Milk and king snakes are native in southern parts of Canada, throughout the U.S., and Central and South America. These snakes are beautiful, docile, and nonvenomous. Milk snakes are a subspecies of 45 kinds of kingsnake; there are 25 subspecies of milk snakes alone. These snakes are easy to keep and are a good beginner snake. They vary significantly in size, color, and patterns. Many subspecies have striking, beautiful patterns, including some that have a natural defense of mimicking the red, black, and yellow color banding of venomous coral snakes. A key difference is nonvenomous king and milk have black bands that touch red bands, while coral snakes have yellow bands that touch red.
Common Name: Kingsnake, milk snake
Scientific Name: Lamproletis genus
Adult Size: 36 to 48 inches long (average adult)
Life Expectancy: 20 to 30 years
Kingsnake and Milk Snake Behavior and Temperament
All varieties of kingsnakes are easy to handle after they get used to you. They are low maintenance, requiring minimal care throughout the week.
This snake rarely strikes; usually, if it does, it confused a finger with a prey item. A king or milk snake bite does not hurt. When it feels threatened, it will try to get away from you. It will also excrete a musky scent from its anal glands (smelly but not harmful) or rattle the tip of its tail, much like a rattlesnake would as a warning.
After letting a new snake settle for a few days after bringing it home, you can start handling your snake. Be gentle and persistent, with daily short sessions at first to build trust. It shouldn't take too long for the snake to get comfortable with handling. Do not handle snakes immediately after eating; it can cause them to regurgitate their meal.
These snakes are constrictors. They may try to wrap themselves around your arm, but they cannot harm you. To unwrap them, start from the tail end as their head tends to be stronger.
Housing Your Kingsnake or Milk Snake
A secure cage is vitally important. Kingsnakes are notorious for testing their enclosures and escaping from the smallest of spaces. The enclosure will require a securely latched top. These snakes can sneak through tiny gaps that seem too small. Leave no possible gaps, holes, or thin breaks in the cage top.
King and milk snakes should be kept solitary. Kingsnakes might eat other cage mates.
Hatchlings or the smaller New Mexico milk snake can live in a 10-gallon aquarium tank. However, medium-sized (36 inches) adult snakes need a 20-gallon tank, and larger, full-grown snakes (60 inches) would thrive in a larger enclosure, such as a 60-gallon tank. King and milk snakes are quite active and need the room. Snakes that have the room to stretch may also have a reduced incidence of respiratory infections.
Several hiding spots should be provided: Half rounds of bark, commercial rock hides, overturned flower pots, half coconut shells, and even cardboard boxes can be used. To give the cage a naturalistic feel, you can include rocks and branches in the cage.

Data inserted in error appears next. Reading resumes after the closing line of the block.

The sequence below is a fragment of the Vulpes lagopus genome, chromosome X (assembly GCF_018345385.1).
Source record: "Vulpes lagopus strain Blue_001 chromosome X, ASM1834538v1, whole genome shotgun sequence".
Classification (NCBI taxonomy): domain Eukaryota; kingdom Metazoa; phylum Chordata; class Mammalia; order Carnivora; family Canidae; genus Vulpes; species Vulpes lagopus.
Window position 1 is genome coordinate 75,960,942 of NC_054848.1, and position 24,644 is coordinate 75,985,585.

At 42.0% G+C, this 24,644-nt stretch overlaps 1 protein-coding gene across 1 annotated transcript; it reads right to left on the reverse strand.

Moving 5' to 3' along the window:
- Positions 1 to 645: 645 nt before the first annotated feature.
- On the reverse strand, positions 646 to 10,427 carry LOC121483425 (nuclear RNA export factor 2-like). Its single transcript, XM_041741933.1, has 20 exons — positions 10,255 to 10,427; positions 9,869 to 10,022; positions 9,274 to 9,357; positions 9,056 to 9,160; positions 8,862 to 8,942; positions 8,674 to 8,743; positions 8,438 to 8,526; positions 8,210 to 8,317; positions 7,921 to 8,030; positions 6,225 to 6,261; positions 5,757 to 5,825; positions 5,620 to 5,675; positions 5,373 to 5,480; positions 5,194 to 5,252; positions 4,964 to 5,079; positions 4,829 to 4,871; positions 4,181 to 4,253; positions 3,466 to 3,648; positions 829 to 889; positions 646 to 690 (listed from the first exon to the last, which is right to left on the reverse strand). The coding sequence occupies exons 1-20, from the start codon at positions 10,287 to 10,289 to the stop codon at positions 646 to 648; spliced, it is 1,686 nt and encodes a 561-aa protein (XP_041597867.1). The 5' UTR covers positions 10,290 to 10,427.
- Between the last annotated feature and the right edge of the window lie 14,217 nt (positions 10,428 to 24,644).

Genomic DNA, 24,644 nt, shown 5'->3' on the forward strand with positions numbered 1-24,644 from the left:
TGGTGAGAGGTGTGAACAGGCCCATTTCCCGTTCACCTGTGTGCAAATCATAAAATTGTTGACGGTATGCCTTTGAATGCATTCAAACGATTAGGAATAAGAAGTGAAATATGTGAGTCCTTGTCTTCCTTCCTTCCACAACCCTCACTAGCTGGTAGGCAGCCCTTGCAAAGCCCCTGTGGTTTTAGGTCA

You will need to clean the cage entirely at least every 6 months. In between these overhauls, spot clean or scoop out feces, and clean the water bowl every day.
Reptiles are cold-blooded creatures that need to self-regulate their body temperature by moving between warmer and cooler spots in their habitat. Provide a thermal gradient or range of temperatures in their enclosure from 70 to 85 F (21 to 28 C) during the day with a 10 to 15°F (2 to 5°C) drop at night. There should be hiding spots provided at each end of the gradient.
Most owners prefer under-tank heaters (placed under half the tank) to provide the heat. Never use electric hot rocks; they can cause burns. If using overhead heating, radiant heat sources like ceramic heat emitters are better than incandescent bulbs for nocturnal animals.
Primarily nocturnal, they do not need lighting as long as your room gets enough light to indicate the switch between night and day. Most nocturnal animals do not need ultraviolet light, although a UVB (5.0) fluorescent light can be beneficial to aid in calcium absorption from their food items.
King and milk snakes do not need high humidity levels—40 to 60 percent is sufficient. A hygrometer or humidity gauge will help you check moisture levels. In most cases, a shallow dish of water in the cage should be adequate. During shedding, they may benefit from added humidity. If you notice your snake is entering a shed phase (skin appears filmy, eyes turn a milky blue color), mist the cage lightly or provide a humidity box. You can make a simple humidity box out of a covered plastic container, cut a hole in the lid large enough for the snake to climb in, and line it with moistened sphagnum moss.